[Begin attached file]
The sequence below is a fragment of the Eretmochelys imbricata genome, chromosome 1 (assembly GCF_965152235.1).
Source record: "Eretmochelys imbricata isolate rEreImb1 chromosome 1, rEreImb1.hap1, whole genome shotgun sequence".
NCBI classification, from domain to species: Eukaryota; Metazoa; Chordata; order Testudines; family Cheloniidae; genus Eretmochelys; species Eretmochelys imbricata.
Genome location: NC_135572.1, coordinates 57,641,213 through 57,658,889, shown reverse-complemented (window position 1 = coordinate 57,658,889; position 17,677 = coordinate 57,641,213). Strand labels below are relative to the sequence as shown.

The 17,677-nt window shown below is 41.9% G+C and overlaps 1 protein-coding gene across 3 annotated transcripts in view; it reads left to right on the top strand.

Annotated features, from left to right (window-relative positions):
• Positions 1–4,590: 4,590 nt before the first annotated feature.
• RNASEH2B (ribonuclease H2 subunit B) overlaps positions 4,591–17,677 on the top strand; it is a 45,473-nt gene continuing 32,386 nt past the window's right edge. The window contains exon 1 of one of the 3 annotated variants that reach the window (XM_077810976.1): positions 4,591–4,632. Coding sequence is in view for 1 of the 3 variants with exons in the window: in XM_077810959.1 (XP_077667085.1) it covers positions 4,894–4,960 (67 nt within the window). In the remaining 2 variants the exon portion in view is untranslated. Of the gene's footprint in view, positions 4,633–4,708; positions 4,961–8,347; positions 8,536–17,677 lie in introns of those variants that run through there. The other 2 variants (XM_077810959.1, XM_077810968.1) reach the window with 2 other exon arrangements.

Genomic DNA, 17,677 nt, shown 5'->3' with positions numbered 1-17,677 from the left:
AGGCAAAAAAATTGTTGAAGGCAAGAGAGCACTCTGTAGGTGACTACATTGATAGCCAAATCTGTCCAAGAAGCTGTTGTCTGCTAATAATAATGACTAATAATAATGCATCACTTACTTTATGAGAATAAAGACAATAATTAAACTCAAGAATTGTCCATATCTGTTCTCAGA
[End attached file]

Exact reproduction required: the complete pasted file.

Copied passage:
The sequence below is a fragment of the Eretmochelys imbricata genome, chromosome 1 (assembly GCF_965152235.1).
Source record: "Eretmochelys imbricata isolate rEreImb1 chromosome 1, rEreImb1.hap1, whole genome shotgun sequence".
NCBI classification, from domain to species: Eukaryota; Metazoa; Chordata; order Testudines; family Cheloniidae; genus Eretmochelys; species Eretmochelys imbricata.
Genome location: NC_135572.1, coordinates 57,641,213 through 57,658,889, shown reverse-complemented (window position 1 = coordinate 57,658,889; position 17,677 = coordinate 57,641,213). Strand labels below are relative to the sequence as shown.

The 17,677-nt window shown below is 41.9% G+C and overlaps 1 protein-coding gene across 3 annotated transcripts in view; it reads left to right on the top strand.

Annotated features, from left to right (window-relative positions):
• Positions 1–4,590: 4,590 nt before the first annotated feature.
• RNASEH2B (ribonuclease H2 subunit B) overlaps positions 4,591–17,677 on the top strand; it is a 45,473-nt gene continuing 32,386 nt past the window's right edge. The window contains exon 1 of one of the 3 annotated variants that reach the window (XM_077810976.1): positions 4,591–4,632. Coding sequence is in view for 1 of the 3 variants with exons in the window: in XM_077810959.1 (XP_077667085.1) it covers positions 4,894–4,960 (67 nt within the window). In the remaining 2 variants the exon portion in view is untranslated. Of the gene's footprint in view, positions 4,633–4,708; positions 4,961–8,347; positions 8,536–17,677 lie in introns of those variants that run through there. The other 2 variants (XM_077810959.1, XM_077810968.1) reach the window with 2 other exon arrangements.

Genomic DNA, 17,677 nt, shown 5'->3' with positions numbered 1-17,677 from the left:
AGGCAAAAAAATTGTTGAAGGCAAGAGAGCACTCTGTAGGTGACTACATTGATAGCCAAATCTGTCCAAGAAGCTGTTGTCTGCTAATAATAATGACTAATAATAATGCATCACTTACTTTATGAGAATAAAGACAATAATTAAACTCAAGAATTGTCCATATCTGTTCTCAGA